I let the worm slowly sink, but unbeknownst to me my anti-reverse had been flipped during the ride and the memory of my new line caused it to start unspooling and tangling until I had a nasty bird’s nest. I messed with the line for a few minutes, getting frustrated as I knew the fishing action was about to heat up. Across the pond, Linnzi had just hooked into her first bass of the day on a worm and bobber, and I knew time was a luxury. I decided to bite off one end of my line, then the other before all the tangles, and then drag the line in and re-tie my hook. However, after I bit off the part of the line that connected to the hook, the bright orange line began moving in the water and I knew I had a fish on my hook. I hurried to bite off the rest of the bird’s nest, and by the time I was ready to connect the lines, the one attached to my hook had come out of my rod eyelets and sat precariously near the water’s edge. If the bass got spooked and swam off, he’d been gone.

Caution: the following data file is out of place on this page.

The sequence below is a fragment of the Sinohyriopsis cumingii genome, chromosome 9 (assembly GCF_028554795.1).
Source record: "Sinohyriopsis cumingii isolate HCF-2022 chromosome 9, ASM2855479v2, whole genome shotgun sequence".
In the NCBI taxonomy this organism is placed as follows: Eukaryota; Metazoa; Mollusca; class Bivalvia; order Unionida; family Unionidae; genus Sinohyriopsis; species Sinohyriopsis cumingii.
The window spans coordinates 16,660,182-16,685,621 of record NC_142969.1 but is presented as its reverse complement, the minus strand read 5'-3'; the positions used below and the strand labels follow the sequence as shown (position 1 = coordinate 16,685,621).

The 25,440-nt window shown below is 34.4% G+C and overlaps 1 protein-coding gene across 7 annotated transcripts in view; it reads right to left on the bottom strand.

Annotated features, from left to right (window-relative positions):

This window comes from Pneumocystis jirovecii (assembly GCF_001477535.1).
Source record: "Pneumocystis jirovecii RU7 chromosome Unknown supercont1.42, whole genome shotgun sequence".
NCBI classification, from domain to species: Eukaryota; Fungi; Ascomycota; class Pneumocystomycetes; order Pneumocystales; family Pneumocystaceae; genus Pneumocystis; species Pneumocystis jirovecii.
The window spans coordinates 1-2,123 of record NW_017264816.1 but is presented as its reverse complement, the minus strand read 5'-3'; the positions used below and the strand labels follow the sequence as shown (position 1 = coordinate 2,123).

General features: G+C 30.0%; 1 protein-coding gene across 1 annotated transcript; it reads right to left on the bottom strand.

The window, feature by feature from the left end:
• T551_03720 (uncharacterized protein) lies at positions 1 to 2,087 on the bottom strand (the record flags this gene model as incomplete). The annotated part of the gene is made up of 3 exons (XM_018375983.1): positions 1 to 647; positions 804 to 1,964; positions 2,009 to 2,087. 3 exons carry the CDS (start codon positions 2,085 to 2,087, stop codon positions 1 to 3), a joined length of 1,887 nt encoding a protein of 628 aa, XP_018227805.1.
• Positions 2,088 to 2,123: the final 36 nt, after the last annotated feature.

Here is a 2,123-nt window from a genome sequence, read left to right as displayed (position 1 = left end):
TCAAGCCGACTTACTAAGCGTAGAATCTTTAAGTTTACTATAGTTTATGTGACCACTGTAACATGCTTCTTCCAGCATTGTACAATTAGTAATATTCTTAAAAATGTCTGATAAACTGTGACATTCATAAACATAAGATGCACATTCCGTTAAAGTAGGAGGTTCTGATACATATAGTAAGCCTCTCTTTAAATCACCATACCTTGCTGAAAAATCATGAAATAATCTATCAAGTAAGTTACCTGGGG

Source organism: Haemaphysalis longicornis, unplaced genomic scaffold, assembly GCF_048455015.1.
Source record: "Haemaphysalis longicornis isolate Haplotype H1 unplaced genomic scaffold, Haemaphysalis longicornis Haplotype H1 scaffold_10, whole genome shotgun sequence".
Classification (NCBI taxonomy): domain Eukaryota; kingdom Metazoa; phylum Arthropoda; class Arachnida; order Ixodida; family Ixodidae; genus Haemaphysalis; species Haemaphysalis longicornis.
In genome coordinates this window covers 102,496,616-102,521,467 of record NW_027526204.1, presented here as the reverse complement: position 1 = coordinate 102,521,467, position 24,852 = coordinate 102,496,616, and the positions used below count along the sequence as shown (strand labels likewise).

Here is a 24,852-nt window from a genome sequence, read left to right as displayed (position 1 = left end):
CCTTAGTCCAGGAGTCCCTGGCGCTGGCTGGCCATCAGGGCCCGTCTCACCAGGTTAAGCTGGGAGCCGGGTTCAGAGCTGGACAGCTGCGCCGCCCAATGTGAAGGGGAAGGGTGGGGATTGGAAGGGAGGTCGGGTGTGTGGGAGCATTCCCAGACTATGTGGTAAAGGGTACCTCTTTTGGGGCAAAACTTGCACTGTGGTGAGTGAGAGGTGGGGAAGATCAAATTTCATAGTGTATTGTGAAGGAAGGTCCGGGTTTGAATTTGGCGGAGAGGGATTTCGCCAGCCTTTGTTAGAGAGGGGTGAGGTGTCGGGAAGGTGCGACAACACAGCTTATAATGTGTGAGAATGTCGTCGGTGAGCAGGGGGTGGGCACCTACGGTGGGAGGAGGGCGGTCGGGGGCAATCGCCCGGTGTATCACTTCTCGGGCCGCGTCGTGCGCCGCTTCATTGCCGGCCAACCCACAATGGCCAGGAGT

The 16-plus-inch football of a largemouth had inhaled the VMC #1 hook — which didn’t surprise me as it had the bait in its mouth for several minutes — so I had to get some needle-nosed pliers from my truck to extract the hook from its throat. He was an absolute chunker, despite not being as long as I thought, and probably weighed between 3 and 4 pounds.
After I released the nice bass, I got back on track. I quickly caught two more largemouths on the ensuing casts, both between 1 1/2 and 2 pounds, but decided to change lures because the knot where the thick fishing lines met was affecting my casts. I went back to my truck bed, cut off the excess length and switched to B&P’s eighth-ounce Tru Set Shakyhead jig. The company offers a cool creature bait called a Slim Pappy that looks great in the water and fit perfectly with the longer 4/0 hook when rigged weedlessly. Since the Motor Oil Crawl color had worked so well in the surprisingly clear water, I used that color for the Slim Pappy.